Run like a boy - Jacqie Carr Taylor's suggestion

Run like a boy

Run like a boy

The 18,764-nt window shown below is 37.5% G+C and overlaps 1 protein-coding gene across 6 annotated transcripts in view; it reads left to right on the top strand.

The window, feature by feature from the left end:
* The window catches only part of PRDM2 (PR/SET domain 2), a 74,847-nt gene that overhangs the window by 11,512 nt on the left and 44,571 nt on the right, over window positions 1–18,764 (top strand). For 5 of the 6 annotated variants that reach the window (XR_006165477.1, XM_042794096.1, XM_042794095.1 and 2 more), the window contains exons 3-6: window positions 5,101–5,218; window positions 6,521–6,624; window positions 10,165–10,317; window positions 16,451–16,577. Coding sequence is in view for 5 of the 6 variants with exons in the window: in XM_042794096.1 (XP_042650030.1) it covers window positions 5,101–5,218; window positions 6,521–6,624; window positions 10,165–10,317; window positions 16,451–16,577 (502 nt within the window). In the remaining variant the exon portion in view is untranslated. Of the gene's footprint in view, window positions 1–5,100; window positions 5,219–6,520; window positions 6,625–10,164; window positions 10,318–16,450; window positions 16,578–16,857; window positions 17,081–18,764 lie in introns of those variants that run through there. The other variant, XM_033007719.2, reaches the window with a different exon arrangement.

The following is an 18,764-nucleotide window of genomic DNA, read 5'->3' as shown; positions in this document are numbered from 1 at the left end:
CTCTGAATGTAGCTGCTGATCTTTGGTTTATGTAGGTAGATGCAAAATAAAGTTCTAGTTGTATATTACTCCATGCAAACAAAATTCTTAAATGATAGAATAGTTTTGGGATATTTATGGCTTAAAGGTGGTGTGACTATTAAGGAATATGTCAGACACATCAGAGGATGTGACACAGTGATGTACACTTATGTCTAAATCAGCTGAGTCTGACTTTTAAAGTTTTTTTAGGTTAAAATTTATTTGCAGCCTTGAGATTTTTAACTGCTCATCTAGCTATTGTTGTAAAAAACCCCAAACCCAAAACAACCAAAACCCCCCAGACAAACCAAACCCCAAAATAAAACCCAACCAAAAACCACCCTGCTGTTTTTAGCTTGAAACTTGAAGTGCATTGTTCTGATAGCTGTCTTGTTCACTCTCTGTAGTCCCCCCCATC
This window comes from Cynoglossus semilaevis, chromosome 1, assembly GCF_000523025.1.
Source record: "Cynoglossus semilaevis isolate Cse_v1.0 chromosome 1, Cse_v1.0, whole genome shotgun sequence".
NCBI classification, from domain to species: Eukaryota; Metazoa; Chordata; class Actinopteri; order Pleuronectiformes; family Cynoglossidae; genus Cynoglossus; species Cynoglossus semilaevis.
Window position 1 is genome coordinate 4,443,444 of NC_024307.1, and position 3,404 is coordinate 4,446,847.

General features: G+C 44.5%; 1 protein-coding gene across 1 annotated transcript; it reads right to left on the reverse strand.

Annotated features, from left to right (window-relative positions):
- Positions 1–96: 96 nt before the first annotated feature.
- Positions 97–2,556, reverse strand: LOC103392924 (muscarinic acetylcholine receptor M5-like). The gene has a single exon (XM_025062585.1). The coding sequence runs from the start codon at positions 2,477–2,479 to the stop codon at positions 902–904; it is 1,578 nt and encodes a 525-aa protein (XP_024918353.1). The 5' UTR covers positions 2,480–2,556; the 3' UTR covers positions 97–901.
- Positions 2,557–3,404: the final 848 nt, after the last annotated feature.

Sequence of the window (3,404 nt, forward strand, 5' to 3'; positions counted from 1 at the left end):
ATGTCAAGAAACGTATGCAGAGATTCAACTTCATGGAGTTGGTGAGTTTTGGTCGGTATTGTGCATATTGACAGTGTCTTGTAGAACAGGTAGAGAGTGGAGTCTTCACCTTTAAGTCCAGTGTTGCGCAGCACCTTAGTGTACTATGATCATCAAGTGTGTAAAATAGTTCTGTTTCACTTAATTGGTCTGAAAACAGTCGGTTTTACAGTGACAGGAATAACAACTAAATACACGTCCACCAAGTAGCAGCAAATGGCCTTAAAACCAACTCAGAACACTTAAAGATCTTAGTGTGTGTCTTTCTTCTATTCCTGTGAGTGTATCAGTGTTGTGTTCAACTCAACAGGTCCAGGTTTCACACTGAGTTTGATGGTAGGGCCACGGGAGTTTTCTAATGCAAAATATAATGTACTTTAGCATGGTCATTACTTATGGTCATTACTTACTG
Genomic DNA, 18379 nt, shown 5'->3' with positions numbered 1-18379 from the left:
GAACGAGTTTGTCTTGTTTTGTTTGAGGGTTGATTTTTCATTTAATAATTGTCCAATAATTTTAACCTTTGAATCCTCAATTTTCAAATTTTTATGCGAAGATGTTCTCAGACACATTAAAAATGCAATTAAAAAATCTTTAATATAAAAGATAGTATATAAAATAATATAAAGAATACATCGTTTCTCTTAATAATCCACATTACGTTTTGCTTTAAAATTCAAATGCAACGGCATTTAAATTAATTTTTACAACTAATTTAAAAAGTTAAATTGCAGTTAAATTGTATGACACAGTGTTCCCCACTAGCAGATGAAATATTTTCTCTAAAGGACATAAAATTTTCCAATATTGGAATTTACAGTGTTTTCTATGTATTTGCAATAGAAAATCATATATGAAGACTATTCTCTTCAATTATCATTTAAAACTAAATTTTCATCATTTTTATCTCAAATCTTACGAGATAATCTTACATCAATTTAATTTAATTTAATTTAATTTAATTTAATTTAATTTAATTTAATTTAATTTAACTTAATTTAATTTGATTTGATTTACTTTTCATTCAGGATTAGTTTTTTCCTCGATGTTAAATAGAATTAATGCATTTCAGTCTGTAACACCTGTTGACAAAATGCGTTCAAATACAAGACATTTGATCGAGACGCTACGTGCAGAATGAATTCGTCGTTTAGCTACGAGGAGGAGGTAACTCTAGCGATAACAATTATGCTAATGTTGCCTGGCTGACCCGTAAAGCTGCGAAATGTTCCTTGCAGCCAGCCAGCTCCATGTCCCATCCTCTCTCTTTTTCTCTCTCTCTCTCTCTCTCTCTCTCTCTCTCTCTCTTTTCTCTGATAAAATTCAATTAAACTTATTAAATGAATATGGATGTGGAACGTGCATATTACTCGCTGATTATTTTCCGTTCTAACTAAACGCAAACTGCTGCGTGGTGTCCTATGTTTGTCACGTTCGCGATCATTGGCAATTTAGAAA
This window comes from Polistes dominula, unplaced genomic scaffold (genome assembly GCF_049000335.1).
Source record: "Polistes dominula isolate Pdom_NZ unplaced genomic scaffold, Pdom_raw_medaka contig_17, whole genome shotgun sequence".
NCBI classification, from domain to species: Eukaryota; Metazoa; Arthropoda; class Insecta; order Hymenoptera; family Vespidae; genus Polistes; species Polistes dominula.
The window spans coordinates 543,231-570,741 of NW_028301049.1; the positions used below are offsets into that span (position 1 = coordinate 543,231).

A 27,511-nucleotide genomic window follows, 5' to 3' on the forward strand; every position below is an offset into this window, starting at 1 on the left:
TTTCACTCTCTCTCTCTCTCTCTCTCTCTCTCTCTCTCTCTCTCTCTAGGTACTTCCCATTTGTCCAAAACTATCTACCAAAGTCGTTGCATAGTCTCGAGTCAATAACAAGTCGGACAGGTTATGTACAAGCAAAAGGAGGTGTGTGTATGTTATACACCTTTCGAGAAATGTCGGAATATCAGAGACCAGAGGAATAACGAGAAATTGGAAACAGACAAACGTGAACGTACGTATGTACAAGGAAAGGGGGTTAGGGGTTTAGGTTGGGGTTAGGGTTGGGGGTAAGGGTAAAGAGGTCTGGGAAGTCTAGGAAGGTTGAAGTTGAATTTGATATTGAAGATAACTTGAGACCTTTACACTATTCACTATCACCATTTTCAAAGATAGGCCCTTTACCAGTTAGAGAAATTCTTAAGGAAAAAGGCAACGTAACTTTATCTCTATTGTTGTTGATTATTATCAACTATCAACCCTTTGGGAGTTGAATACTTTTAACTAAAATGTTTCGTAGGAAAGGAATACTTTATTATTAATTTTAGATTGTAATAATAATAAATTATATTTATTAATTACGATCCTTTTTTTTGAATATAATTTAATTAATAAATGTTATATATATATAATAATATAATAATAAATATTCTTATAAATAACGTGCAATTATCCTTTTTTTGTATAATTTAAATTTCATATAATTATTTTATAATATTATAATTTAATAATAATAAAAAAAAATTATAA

I tried imagining a world where all the little ways in which women are put down and valued less than men were translated to put downs against men; I had happily been saying "run like a girl" until I thought about it properly. Sexism is so deeply entrenched in our society, we need to take a step back to look at just how far we still have to go. This is an attempt at look at things differently Run-like-a-Boy The evening had finally reached the tipping point where verbal output exceeded alcoholic input. Jonathan sat back down after his third attempt at soothing and resettling his youngest; the unusual smells and echoes of dinner parties always upset the normal order of things. “So Bruno was saying last night that he and Arnold...” “Arnold?” Dave cut in. “Yeah, Bruno’s b.f.f. this week!” Jonathan and the other dads exchanged knowing nods and laughed. “They are so fickle,” Macca chimed in. “So, Bruno and Arnold have decided they’re having a joint party. Yes please,” he nodded at Kim who was doing the rounds with the wine. “Red. And you’ll never guess...” “Football?” asked Dave, nonchalantly. Jonathan looked both annoyed and amazed. “How d’you guess?” “Well, the girls always do a football party.” Another assenting murmur flowed round the dads. “Especially after Flo’s,” Macca added. “Raised the bar, somewhat, you know, with Laura Messinger doing her party last month.” “She was good, wasn’t she?” Dave didn’t try to hide how awestruck he was. “You can see why Chelsea want her.” “I didn’t know you were such an expert,” Jonathan teased, trying to regain conversational control. “They were so lucky to get her. For the party I mean. D’you know,” he had been wanting to find a way to direct the conversation to this point and savoured the anticipated outrage. “It occurred to me the other day, Bruno hasn’t even seen a men’s football game. Like, never...” Having launched his grenade, he let the full force of his words detonate, then watched the debris fall about them. “Well, if you think about it,” Dave interrupted the silence. “All we ever see on telly is the women’s league. That’s all the press are interested in.” “Crikey, imagine what it would be like if it were the other way round.” Macca started then paused for a moment, before adding, “Imagine if we only ever saw men’s football!” “Yeah, the women would be up in arms, wouldn’t they?” Jonathan chuckled, warming to his favourite topic of Masculism. “Before you boys set the world to rights again,” Kim was suddenly there, looming above them. “Is there any dessert we can offer our guests, darling?” Jonathan’s face flickered annoyance, but quickly recovered his host-ly poise. “Of course. It’ll just be a moment,” and he stood up collecting empty vegetable dishes and the gravy jug. “Here, can we help?” Dave and Macca jumped up and were quickly transporting stacks of dishes and cutlery into the kitchen, while Kim returned to Abi and Jennifer and the pros and cons of the new Audi and Lexus models. ♦ In bed that night, Jonathan was still simmering from the pudding slight. “I’m sorry, darling,” crooned Kim, watching Jonathan undress with eyes that bore into him. “It’s just, I know you don’t want me to take over. I wouldn’t want to take credit for the wonderful evening. You excelled yourself.” Kim leaned towards Jonathan and started kissing his lips, then chest. “You’re so good at dessert,” she whispered, and raised an eyebrow, teasing him, daring him to rise to her challenge. “You treat me like an old fashioned house-husband.” “Please, not this again?” Kim’s face hardened. “I’ve had a shit day. I want to relax. You can join me if you like but if not...” Jonathan’s hurt swelled into anger. He fished out a fresh pair of pyjamas from the mirrored closet and furiously forced each limb into its protective shield. “Fine. Please yourself. I can see I’m going to have to,” and Kim reached under her side of the bed for a well-thumbed magazine, and began to pleasure herself indiscreetly. Jonathan grabbed his tablet from his bedside table barely holding back burning tears, and headed for the spare room. ♦ The doorbell scarred the morning silence, cutting through the dark smell of coffee and the delicate tang of marmalade. Jonathan toyed with the idea of ignoring it, but a second scream was too much for his curiosity. “I thought you might like a walk today,” Dave offered by way of explanation neither needed to be convinced by. “You know, it’s just everywhere,” Jonathan spouted as he busied with coffee machine and milk frother. “Sprinkles?” “Yes please,” Dave nodded. “You’re such a Masculist.” Jonathan never knew if this was an endorsement or a criticism. “But then you went and took her surname.” Jonathan grinned sheepishly, remembering the drunken expounding of how wrong it was that the name went through the female line, when really it was the men who predominantly raised the children, who shaped, organised, nurtured and taxied them. Faced with the reality of two surnames, or the thought of Kim’s reaction to the idea of going double barrelled, convention was just simpler to slip into, like gloves you didn’t really want but that fitted anyway. “So what you going to do?” Dave asked when Jonathan revealed the hideousness of the night before. “What can I do?” Jonathan lamented, running his hands through his hair. “How could I survive without her?” “I never had you as such a romantic.” Dave’s eyes widened and his eyebrows crawled up his forehead. “No, not like that.” Jonathan’s elongated smile didn’t reach his eyes. “Not for a long time like that. Financially, I meant. Financially, I’m like a bird in a cage. It’s so long since I practiced, who would want me? I’m so out of date.” “Couldn’t you find something part-time? Like Macca?” “No. You have to work that from the inside.” Jonathan picked up a pen and began doodling on his shopping list. “That’s why there’s such a push to make partner before kids.” He stabbed holes in the top where the pages joined. “It’s so wrong. All that talent just goes to waste. Even without paternity breaks, they pay men 8% less. Returning dads don’t stand a chance.” “Things are changing, aren’t they?” Dave’s words were gentle, as though not wanting to scratch Jonathan with them. “First male priest not so long ago. Male presidential candidate in America on the horizon...” “But it’s so entrenched, so much the way of the world. Saudi’s don’t let men drive without a female relative. I mean, what the...? Muslims not letting men even show their hair; what is it with women’s hair that makes it ok to expose to the world and men’s hair that isn’t?” “I had a friend who always translated it into Black/White.” Dave spoke slowly, as though working it out as he spoke. “He was once told to go and see a client who wouldn’t shake his hand simply because he was a man.” “What?” Jonathan’s mouthful of coffee reappeared spectacularly. “Orthodox Jew. Won’t shake hands with a man, because he’s dirty. Never bleeds the way a woman does, never cleansed or something like that.” Dave shrugged. “Anyway, he asked the partner whether he’d say the same if a client refused to shake hands with a person of colour because of their colour.” “So what happened?” Jonathan asked, indignation prickling up his spine. “Guess. Month later, despite exceeding target, despite clients loving him, he was asked to leave. ‘Face didn’t fit’, they said.” “It’s not right, is it?” Jonathan asked, eyes heavy, shoulders sagging. “Come on, Jono.” Dave jumped up. “I was supposed to be cheering you up, not making it worse. We really should make the most of the sunshine while it lasts.” ♦ Nature was on the cusp of spring. Green bulbous fingers that would become daffodils huddled in vast crowds, pointing upwards as though indicating what they were waiting for. As the two men strode breathlessly to the top of the hill behind their cul-de-sac, Jonathan brooded about the role he was modelling for his children. Earlier that morning, he had had to referee the older two. “Dad”, Bruno had whined. “Dad, Mike says I run like a boy.” Since when did being a boy become a negative thing? Why couldn’t ‘run like a boy’, ‘throw like a boy’, ‘dance like a boy’ be accolades? Distilled through the Black/White lens Dave had mentioned, the world would surely be up in arms if the phrase was ‘run like a person of colour’? Why wasn’t there outrage, a global uprising, against the thousand upon thousand of daily acts of repression that took place the world over? When he got back, Kim appeared briefly, returning from one distant meeting to repack and head off to another. Jonathan had long since lost track of where Kim’s job took her. “Before you go, we need to talk about Bruno’s party,” Jonathan started. “Oh, whatever you think, love,” Kim batted back. “You men are so much better at organising that sort of thing.” Jonathan bit back the myriad retorts; ‘we have to be because you women never bother’, ‘if you can run a company, surely a gathering of 15 eight year olds isn’t that much to think about”. “And after all, why keep a dog and bark yourself?” “I’m sorry?” Jonathan genuinely wasn’t sure he had heard her correctly. “What did you just...?” “Oh, don’t make a thing of it.” Kim leant towards Jonathan to deliver a perfunctory peck. “It’s a phrase. I didn’t mean anything by it. You men overanalyse everything. I’m late. Must fly.” Kim chuckled to herself. “Literally,” and moments later Jonathan heard the front door slam. Feeling as dazed as if Kim had used a saucepan, Jonathan gathered keys and snacks and headed off to lose himself to the chaos of the school gates. ♦ “Dad, Dad,” the younger boys rushed up to him, bursting with pre-teen exuberance. “I’m in the hockey team,” Bruno declared proudly. “Can you come and watch? Pleeeaaase,” he sang the word as though it were elasticated, to be stretched to fit the importance of the request. “It’s so cool you come to everything,” he added as he strapped himself into the front seat of the car. “You’re the best, Dad.” As he unlocked the front door, a car he recognised drew up behind him. Macca’s flustered face leaned out. “Jono?” Macca looked exhausted, Jonathan thought as he waved at the two boys in the back too busy squabbling over whose turn it was on the iPad to notice. “I’m sorry to ask, again. Jennifer’s away tonight and I’m behind on trial prep. Bundles got to be exchanged by tomorrow at the latest.” “Why don’t the boys stay here tonight?” Jonathan watched relief wash across Macca’s grey skin and tinge the corners of his sunken eyes. “Come and stay here, too, when you’re done.” Simultaneously marshalling homework, cajoling piano practice out of his youngest, and preparing chicken, potato and leeks for the seven of them, Jonathan mulled over whether giving up work had really been the right choice. A while later, bath time was done, spellings tested, the middle three had read, and his youngest had been read to; as Jonathan sat down to savour his well-deserved glass of wine, Macca appeared. “Aren’t you glad you kept your hand in, though?” Jonathan asked after discussing the latest twists and turns of Macca’s caseload. “Gives you freedom, surely?” “The thing is,” Macca confided, “I feel like I’m constantly failing. Both as a Dad and a lawyer. Whatever I’m actually doing, I feel guilty I’m not doing the other. Trouble is I’m trapped. Too many mortgages,” he said ruefully. “You’ve got it right, you and Dave. It’s the boys that matter. We’ll never get this time again.” Macca’s words clicked into place in Jonathan’s head like a key in a lock, and he felt his wings stretch. The trap wasn’t work or lack of it. It was important to give his boys the time they needed. What he wanted was this same respect for his choices to be shown to him in his own home. Perhaps, if he showed the boys what to do in the face of the type of disrespect Kim had perfected over recent years, perhaps that would be his job well done. “Well,” he decided. “I’ll just have to show Kim the stubbornness of dogs.” ♦ “How was your day, then?” Kim asked the following evening having done the rounds of night nights and lights out. “Get up to much?” “Oh, you know. The usual,” Jonathan deflected, knowing that Kim didn’t really want an answer. “You?” “Same.” Kim was already lost to him, distracted by the share prices at the back of the paper. “By the way,” Jonathan threw his domestic grenade with the same anticipation as the dinner party variety. “I’ve moved into the spare room.” “Oh?” Kim barely glanced up. “I’m afraid you’ll have to start barking yourself.” “What are you talking about?” Kim’s disdainful frown appeared above the paper. “I can’t change the world.” Kim snorted. “But you treat your employees with more respect than me.” Jonathan’s voice was measured and calm. “And maybe changing our world is enough.” His voice was barely audible. “I’ve always put the boys first, always will.” Jonathan paused. “The rest - ironing, dinner parties, sex. This dog isn’t doing it any more.” He stood up. “Not on the old terms.” Cloaked in the certainty of a new beginning, he turned and walked upstairs.